Speed, quickness coveted skills for corners
INDIANAPOLIS -- The evolution of the NFL game, and the manner in which teams evaluate personnel at various positions, often results from alterations to the rules. And with the league having more closely enforced illegal contact penalties in the secondary during the 2004 season, with a dramatic increase in the number of infractions flagged, there could be a trickle-down effect here at the annual predraft combine workouts.
For years, the lament of defensive coordinators and secondary coaches was that the draft pool never featured enough bigger cornerback prospects, guys with the kind of physical dimensions requisite for matching up with the over 6-feet-tall wide receivers which are in such preponderance leaguewide. But now, with a pendulum swinging back toward the coverage players who can run deep and hang with a pass-catcher, rather than redirect the routes by muscling wide receivers, the taller corners may not be such a commodity.
"Some people think that, because of the emphasis on the contact rule, teams will play more zone [coverages] and we'll see less man-to-man," said Atlanta Falcons general manager Rich McKay, co-chairman of the influential competition committee, which last year recommended tighter enforcement in the secondary to help open up the passing game. "That's not necessarily the case. We're still going to see 'single' coverages. What it might do is have an effect on the kind of cornerback you look for."
Which is why a cornerback like Adam "Pacman" Jones of West Virginia, who is very solidly constructed but checks in at only about 5-feet-10, now figures to emerge as the top prospect at his position.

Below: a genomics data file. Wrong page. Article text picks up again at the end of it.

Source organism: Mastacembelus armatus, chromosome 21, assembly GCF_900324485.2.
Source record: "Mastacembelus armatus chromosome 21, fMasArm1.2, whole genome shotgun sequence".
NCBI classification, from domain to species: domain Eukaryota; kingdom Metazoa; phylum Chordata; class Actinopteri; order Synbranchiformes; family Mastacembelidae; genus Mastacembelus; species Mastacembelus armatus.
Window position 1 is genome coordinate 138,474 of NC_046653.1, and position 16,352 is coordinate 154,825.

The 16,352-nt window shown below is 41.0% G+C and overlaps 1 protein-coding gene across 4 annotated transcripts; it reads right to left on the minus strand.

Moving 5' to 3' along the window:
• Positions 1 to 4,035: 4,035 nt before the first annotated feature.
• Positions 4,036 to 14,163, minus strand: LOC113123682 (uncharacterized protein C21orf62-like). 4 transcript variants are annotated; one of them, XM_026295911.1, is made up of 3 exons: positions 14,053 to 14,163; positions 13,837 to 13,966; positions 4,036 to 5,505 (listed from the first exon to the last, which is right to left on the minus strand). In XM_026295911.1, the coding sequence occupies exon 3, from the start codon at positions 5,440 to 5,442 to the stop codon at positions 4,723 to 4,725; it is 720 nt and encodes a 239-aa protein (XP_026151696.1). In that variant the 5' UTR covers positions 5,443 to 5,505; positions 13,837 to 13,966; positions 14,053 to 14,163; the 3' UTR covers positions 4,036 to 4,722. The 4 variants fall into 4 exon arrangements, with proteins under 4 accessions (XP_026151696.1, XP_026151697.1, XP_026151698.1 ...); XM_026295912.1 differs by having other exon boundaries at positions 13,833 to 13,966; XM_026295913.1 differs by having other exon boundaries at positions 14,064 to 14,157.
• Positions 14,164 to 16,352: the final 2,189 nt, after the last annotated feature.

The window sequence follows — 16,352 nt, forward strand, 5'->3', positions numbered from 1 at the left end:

Certainly Jones lacks the "length" that teams have been seeking for the past several years. But he possesses incredible quickness, is ultra-aggressive in coverage, and seems thick enough through his upper body to not be overwhelmed by bigger wideouts.
On the flipside, cornerback Brandon Browner of Oregon State, who measured 6-2¾ and 221 pounds on Sunday, might suddenly be a tad devalued. While he possesses what most scouts would consider prototype size, talent evaluators are curious about Browner's speed in the 40, and even he conceded he has been running in the 4.53 range in preparation for the combine.
There is no lack of irony in the fact that the 2005 draft class might actually include the kind of 6-foot cornerbacks scouts have coveted -- players such as Antrel Rolle (Miami), Corey Webster (LSU), Bryant McFadden (Florida State), Carlos Rogers (Auburn) and Ronald Bartell (Howard) -- but that the league's emphasis on the illegal contact rule will now place their quickness and overall athletic ability under more scrutiny.
Make no mistake, given that cornerback remains a premium position (it now carries the largest qualifying offer for a veteran "franchise" player), several of the bigger cover guys will still be first-round selections. But Jones, even though he is two inches shorter than most teams would prefer, could be the premier guy.
"Yeah, the fact is, your corners better be able to run with people, because the days of just getting your hands on a wide receiver and throwing him around, well, they're over," said Arizona Cardinals defensive coordinator Clancy Pendergast. "If you don't have that type of corner, you'd better be able to scheme around the deficiencies. Obviously, in a perfect world, you would have a 6-feet-tall corner who could run with the fastest receivers. But it's not a perfect world, is it?"